5 Key Nutrition Tips for Heart Health

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Did you know that nutrition plays a big role in heart health? In fact, this article focuses specifically on nutrition tips for heart health – that’s how important our nutrition is for overall cardiovascular wellness and longevity.

With the rise in heart disease, nutrition tips for heart health are increasingly more important to keep your heart happy and healthy.

Heart disease remains prominent in the United States and the statistics are serious and sobering. Cardiovascular disease (CVD) is the number one cause of death for both men and women, and it is estimated that every 34 seconds a person in the U.S. will experience a heart attack.

CVD is the number one cause of death for both men and women.

However, many forms of heart disease are preventable, and there are many proactive ways in which you can lower your risk and improve your heart health. Prioritizing balanced nutrition plays a significant role in the prevention and management of cardiovascular diseases.

This article will delve into heart disease and heart disease prevention, what foods improve heart health and recommended nutrition tips for heart health to help you take active steps to reduce your heart disease risk.


What Heart Disease Is and What Causes It

The term “heart disease” refers to a few different cardiovascular conditions. These include heart failure (when the heart cannot pump blood as efficiently as it once did), arrhythmias (abnormalities in the heartbeat), and congenital heart defects (which a person is born with and can be diagnosed in childhood or adulthood).

The most common type of heart disease is coronary artery disease, known as CAD. In this condition, the blood vessels which bring blood back to the heart become filled with plaque. This buildup of plaque, known as atherosclerosis, is typically caused by excess fat and cholesterol in the arteries.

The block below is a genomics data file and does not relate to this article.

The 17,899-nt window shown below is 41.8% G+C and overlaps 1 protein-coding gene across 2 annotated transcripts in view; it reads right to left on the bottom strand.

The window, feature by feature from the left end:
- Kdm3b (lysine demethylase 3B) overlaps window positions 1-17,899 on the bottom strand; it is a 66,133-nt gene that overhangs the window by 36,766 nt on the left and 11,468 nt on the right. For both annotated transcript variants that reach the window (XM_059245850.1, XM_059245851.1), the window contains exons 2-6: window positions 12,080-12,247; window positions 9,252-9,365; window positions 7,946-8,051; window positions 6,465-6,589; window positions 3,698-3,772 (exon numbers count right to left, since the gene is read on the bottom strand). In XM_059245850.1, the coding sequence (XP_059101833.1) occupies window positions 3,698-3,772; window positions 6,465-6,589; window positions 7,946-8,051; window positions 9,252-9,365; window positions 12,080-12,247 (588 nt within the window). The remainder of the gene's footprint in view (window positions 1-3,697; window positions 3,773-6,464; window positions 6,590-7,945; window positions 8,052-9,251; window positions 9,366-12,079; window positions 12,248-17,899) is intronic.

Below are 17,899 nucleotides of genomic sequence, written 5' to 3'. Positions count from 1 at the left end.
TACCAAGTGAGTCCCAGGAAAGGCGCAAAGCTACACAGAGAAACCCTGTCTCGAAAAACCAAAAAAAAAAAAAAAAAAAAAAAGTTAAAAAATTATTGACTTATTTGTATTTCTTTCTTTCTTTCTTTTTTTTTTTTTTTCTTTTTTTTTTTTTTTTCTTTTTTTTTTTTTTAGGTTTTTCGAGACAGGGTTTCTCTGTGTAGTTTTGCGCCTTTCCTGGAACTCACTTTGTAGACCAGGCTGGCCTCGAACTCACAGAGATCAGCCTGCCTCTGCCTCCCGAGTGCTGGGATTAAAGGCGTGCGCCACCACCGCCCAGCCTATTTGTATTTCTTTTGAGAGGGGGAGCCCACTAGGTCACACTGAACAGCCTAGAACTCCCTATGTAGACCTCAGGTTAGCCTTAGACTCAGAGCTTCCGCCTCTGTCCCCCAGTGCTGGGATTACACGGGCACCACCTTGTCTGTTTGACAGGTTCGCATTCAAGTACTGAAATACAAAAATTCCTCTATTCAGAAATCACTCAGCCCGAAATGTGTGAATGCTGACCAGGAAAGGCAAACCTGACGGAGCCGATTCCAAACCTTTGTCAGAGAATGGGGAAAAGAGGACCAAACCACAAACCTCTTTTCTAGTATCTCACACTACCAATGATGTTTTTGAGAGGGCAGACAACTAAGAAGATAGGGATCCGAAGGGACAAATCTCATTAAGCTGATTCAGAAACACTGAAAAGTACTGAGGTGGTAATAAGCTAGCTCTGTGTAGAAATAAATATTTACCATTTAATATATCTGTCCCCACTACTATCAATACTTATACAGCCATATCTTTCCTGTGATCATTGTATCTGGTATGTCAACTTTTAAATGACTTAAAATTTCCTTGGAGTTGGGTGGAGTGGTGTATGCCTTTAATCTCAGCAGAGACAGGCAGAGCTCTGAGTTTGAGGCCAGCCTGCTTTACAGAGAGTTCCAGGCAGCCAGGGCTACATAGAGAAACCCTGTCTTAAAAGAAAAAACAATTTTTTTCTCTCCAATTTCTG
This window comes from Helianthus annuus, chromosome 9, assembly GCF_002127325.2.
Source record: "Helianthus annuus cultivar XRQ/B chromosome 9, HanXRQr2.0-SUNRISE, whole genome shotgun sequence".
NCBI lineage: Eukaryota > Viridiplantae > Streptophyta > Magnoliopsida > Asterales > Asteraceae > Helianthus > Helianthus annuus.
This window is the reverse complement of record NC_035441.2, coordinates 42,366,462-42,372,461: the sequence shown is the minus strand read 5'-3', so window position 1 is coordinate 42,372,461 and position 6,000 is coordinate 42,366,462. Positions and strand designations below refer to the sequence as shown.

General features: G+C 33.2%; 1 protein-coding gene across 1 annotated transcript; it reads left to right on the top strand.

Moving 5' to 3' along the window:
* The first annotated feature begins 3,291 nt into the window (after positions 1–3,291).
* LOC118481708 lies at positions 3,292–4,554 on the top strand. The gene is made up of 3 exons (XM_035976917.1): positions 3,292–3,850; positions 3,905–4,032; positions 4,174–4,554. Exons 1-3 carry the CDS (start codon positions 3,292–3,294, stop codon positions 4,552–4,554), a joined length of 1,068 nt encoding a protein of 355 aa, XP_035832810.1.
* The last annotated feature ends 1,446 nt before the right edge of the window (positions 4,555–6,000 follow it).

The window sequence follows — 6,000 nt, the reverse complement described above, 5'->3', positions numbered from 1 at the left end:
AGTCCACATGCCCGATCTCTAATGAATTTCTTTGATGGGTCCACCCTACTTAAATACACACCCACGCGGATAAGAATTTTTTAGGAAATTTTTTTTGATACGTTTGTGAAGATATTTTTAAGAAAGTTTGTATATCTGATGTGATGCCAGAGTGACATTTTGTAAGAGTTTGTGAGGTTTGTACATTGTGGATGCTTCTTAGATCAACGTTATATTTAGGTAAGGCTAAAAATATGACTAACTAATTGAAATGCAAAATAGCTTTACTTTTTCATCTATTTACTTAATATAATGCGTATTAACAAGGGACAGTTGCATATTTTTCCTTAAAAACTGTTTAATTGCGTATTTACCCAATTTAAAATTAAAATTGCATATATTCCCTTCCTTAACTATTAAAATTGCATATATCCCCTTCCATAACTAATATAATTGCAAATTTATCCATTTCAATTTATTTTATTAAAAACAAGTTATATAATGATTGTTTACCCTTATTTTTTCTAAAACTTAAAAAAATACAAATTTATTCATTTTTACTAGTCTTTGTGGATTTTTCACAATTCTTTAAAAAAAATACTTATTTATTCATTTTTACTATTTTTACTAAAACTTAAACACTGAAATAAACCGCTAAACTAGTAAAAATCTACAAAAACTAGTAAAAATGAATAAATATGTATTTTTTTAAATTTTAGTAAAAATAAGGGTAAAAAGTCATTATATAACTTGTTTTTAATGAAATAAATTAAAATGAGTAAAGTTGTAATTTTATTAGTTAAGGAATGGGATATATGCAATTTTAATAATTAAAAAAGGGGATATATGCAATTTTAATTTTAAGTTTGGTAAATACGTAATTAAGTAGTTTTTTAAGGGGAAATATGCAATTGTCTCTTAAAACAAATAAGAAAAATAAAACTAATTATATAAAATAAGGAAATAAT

Blood clots can form when plaque breaks or ruptures. Clots which prevent blood from flowing back to the heart can lead to a heart attack (known medically as a myocardial infarction), while ones that block blood flow to the brain can cause a stroke.

CAD may present with symptoms such as:

  • Pain, tightness, pressure or discomfort in the chest (typically known as angina)
  • Shortness of breath
  • Pain in the neck, jaw, throat, upper belly area or back
  • Pain, numbness, weakness or coldness in the legs and/or arms

However, CAD can be asymptomatic and a patient may not realize they have it until after a serious event like a heart attack, stroke or heart failure.

It is estimated that 20 million Americans over the age of 20 have CAD.

Another common predecessor to heart disease is chronic high blood pressure or hypertension. Hypertension forces the heart to pump harder to effectively circulate blood throughout the body, which can lead to an enlarged heart muscle and narrowed arteries.

Risk Factors for Heart Disease

Approximately 47% of Americans have at least one risk factor for heart disease. Examples include:

  • Lack of physical activity/sedentary lifestyle
  • Smoking
  • High blood pressure and/or high cholesterol (of particular concern are higher than normal levels of total cholesterol and LDL cholesterol and lower than normal levels of HDL cholesterol)
  • Family history of heart disease, especially if the relative developed it at an early age (before age 55 for a male relative and before age 65 for a female relative)
  • Diagnosis of diabetes
  • Poor diet quality, notably diets high in fat, salt, sugar and cholesterol
  • Stress
  • Poor dental health
  • Men have a higher risk than women, though women’s risk increases after menopause
  • Heart disease risk increases with age

While heart disease cannot be reversed or cured, many symptoms can be alleviated by medications, procedures and lifestyle modifications.


How Nutrition Impacts Heart Health

There is consistent evidence showing that imbalanced nutritional patterns are linked to the development of cardiovascular disease. In this section, we’ll begin sharing nutrition tips for heart health by starting with the big picture.

Diets which are excessive in sodium and refined foods, added sugars and unhealthy fats are most implicated in increasing risk, particularly when they are also low in fruits, vegetables, whole grains, fiber, fish and nuts.

Approximately 47% of Americans have at least one risk factor for heart disease.

Heart disease typically develops either after or alongside its risk factors like high cholesterol (known medically as hypercholesterolemia) and/or hypertension. Nutrient-dense foods and optimally balanced dietary patterns are regularly found to improve blood pressure, cholesterol and other cardiometabolic laboratory values.